Everything, just like that...
Just as smooth as slipping into
Second skin.

But whether I remember
Or choose to forget,

The forgotten has always determined
The way in which I have lived.


I awakened and longed with desperation
To return to Brooklyn.
I wanted to ride until dawn on a creaky
Ferris wheel left behind by a carnival and
To visit the still standing luminous
Chartreuse home of my grandmother.
Memories behind stained glass windows
Beckoned like some naked amnesiac
Who struggles to reach home.

In the air, I could still smell the fullbodied scent
Of burnt potato pancakes that wafted through that
House and I often glimpsed the ghosts of ancestors
Lurking and sucking juice from the backyard peach tree.
I longed with desperation to return to old Brooklyn.

At 5 P.M. I slipped into my car
And drove south through Manhattan.
The pink sun soon sizzled on the Hudson River
And set, to my right, in bright blazing Technicolor.
In the distance, one kittiwake
Seemed to have found the way.

I headed for the elixir of the spinning
Teacups: the kiddie rides at intoxicating
Coney Island... in the most haunted and
Haunting of places: Brooklyn.

© 2010 Marjorie Levine

from The New York Sun

Letter to the Editor, July 20, 2004

Letters to the Editor
July 20, 2004

After I read "Education By Smoke and Mirrors," I sadly concluded that a discussion of the problems in the New York City schools has "jumped the shark" [Andrew Wolf, Opinion, July 9, 2004].

In Region 9's "Third Grade Summer Success Academy," the teachers were given a manual that has been adapted from the Teachers College Reading and Writing Project 2004.

The Balanced Literacy Program consists of a 95-minute Reading Workshop and a 55-minute Writing Workshop.

The components of the program include a read-aloud, independent reading, conferences, shared reading, guided reading, writing minilessons, independent writing, and word work.

The 2 1/2-hour block is so micromanaged that it includes prepared dialogue for the instruction of the children. When teachers help students choose a "just-right" nonfiction book, they are told what to say in order to model thinking:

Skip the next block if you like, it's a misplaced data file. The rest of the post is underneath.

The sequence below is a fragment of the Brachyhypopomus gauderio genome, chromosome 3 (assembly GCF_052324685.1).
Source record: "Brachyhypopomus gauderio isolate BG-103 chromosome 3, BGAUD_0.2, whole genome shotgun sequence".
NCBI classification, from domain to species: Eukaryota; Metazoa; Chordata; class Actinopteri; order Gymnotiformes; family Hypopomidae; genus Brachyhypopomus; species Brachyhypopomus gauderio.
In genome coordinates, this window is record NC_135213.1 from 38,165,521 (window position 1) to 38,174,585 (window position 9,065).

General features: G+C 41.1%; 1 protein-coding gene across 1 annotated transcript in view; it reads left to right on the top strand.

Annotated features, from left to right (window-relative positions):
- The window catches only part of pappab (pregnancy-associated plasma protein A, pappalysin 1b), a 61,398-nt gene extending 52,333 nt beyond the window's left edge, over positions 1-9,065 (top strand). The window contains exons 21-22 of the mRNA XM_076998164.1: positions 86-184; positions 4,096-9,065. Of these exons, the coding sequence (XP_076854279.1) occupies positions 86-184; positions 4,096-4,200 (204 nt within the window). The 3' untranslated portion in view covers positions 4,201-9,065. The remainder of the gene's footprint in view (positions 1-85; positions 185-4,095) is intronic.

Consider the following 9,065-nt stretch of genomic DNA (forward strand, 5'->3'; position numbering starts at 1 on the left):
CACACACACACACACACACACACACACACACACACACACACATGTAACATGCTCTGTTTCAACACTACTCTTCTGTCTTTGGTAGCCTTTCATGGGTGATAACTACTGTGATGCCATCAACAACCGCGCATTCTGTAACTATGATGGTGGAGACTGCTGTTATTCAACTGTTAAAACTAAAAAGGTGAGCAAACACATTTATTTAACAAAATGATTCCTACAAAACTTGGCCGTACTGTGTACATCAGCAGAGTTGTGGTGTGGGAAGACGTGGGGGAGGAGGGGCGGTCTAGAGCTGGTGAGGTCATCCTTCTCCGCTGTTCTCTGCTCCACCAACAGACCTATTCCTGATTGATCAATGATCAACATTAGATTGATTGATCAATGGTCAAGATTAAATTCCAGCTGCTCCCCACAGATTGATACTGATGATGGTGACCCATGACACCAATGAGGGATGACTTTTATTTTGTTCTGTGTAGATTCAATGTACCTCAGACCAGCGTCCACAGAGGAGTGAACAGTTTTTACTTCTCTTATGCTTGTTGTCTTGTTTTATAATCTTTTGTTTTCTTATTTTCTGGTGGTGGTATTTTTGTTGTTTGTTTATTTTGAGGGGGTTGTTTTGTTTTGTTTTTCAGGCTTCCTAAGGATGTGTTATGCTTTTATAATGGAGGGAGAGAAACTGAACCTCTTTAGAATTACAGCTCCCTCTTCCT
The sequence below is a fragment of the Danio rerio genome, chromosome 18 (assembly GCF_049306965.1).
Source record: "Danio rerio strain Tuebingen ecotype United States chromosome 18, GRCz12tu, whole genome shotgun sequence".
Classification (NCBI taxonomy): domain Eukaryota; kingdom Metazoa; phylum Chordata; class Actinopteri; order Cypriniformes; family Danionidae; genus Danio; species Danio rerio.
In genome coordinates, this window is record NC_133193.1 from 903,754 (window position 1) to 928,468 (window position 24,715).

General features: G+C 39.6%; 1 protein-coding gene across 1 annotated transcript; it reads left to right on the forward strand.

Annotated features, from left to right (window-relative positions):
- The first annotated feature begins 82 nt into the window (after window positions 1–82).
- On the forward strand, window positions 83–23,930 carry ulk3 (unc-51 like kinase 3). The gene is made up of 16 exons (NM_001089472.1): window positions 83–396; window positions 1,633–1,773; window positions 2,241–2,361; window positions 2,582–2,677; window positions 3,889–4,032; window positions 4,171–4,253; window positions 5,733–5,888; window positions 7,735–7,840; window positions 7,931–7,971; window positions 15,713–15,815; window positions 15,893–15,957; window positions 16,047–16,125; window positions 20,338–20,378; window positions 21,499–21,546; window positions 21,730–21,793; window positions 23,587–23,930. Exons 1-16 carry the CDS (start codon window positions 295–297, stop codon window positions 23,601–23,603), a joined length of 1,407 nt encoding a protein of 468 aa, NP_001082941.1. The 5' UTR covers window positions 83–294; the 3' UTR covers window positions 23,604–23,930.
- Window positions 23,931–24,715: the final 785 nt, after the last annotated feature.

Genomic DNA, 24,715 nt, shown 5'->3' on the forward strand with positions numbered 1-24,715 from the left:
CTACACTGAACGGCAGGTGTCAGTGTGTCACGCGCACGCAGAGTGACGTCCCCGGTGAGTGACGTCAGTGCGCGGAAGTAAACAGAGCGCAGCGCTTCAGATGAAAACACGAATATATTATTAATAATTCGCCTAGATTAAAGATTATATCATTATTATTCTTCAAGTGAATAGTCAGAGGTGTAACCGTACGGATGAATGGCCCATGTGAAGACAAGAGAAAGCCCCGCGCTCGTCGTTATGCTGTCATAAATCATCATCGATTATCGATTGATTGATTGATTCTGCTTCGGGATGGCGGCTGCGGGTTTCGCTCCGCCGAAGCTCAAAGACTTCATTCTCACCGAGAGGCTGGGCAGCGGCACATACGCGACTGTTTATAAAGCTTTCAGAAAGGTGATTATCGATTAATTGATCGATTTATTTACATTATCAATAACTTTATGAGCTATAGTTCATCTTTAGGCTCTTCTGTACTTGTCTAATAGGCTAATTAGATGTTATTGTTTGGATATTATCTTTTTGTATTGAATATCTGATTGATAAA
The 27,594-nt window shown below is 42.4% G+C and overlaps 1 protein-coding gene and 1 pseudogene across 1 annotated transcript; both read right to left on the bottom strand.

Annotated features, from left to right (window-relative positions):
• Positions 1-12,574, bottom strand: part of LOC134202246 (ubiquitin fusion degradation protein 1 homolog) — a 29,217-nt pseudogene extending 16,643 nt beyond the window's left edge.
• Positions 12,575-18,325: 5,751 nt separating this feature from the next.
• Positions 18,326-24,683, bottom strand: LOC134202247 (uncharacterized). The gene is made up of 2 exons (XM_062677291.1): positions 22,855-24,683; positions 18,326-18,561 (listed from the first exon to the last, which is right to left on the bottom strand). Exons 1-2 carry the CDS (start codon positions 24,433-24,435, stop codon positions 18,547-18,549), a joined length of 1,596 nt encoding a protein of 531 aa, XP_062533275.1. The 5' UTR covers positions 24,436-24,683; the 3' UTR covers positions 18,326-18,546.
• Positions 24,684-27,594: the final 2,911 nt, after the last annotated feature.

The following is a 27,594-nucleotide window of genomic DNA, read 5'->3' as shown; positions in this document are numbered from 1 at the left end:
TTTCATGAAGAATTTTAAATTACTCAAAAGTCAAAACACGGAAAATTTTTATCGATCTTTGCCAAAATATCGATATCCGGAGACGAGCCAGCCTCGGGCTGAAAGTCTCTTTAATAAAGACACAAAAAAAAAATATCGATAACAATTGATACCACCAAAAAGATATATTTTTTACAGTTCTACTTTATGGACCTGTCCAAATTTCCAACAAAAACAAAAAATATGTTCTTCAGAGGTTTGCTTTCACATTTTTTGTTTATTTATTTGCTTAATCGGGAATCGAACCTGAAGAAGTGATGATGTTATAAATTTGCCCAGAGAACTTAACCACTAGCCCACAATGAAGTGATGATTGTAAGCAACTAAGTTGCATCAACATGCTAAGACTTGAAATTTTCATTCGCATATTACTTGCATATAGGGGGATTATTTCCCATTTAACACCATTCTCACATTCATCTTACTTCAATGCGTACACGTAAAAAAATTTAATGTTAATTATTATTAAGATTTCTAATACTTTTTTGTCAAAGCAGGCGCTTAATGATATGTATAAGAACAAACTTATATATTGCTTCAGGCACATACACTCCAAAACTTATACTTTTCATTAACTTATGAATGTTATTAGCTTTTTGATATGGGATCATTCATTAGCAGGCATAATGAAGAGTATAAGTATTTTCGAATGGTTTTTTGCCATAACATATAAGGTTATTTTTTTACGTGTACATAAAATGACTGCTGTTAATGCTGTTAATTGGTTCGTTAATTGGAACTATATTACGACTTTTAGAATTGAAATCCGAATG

"Hmm. Here's a book titled 'My Farm.' I've already read a lot about farms, and I don't want to learn more about farms right now. This is not a just-right book for me. It's not interesting."

Then, "Hmm. Here's a book called spiders. I've always been interested in spiders. Let me try reading a page. (Teacher reads page 10 fluently.) I'm used to reading a book with more words on a page and even some harder words. I think I won't learn enough. This is not a just-right book for me. It's too easy."

The teacher goes through a scripted process and then randomly distributes one nonfiction book to each student. She says, "Take a look at the book I just gave you. Decide if it is a just-right book for you by deciding if it's interesting, and checking a page to see that it's not too easy or too hard - a book you can make sense of while you're reading. Then turn and tell your partner what you were thinking.

At first glance, the lessons in the summer curriculum may be impressive and seem effectively crafted for successful results.

But, experienced traditional teachers would consider this learning model to be a major farce, where education has moved into the surreal world of "The Stepford Wives."

As more time passes, the articles on education seem to have deteriorated into redundant pieces "full of sound and fury, signifying nothing." I shake my head in disbelief and I am glad I am retired.


Letter to the Editor, October 10, 2006

Letters to the Editor
October 10, 2006

‘The Spin Doctors'

Andrew Wolf states [Op-ed, "The Spin Doctors," September 29-October 1, 2006], "This prevalent teaching methodology is the common thread that directs our national march to mediocrity."

At almost the end of my thirty-four year long teaching career, I was directed to change the seating arrangement in my classroom from rows to groups, develop an atmosphere of "productive noise," and construct mini-lessons. The new "balanced literacy" model was filled with layered components and the classroom was mandated to be have visual and heady appeal.

A student shortly pleaded to "go back to the old way of learning," which was a more no-frills and basic textbook approach. I discussed this with my supervisor, and I was told it was my fault my students didn't like the new style. I had not properly motivated the students or successfully implemented the model. The whole system has become like scenes in "Alice Through the Looking Glass."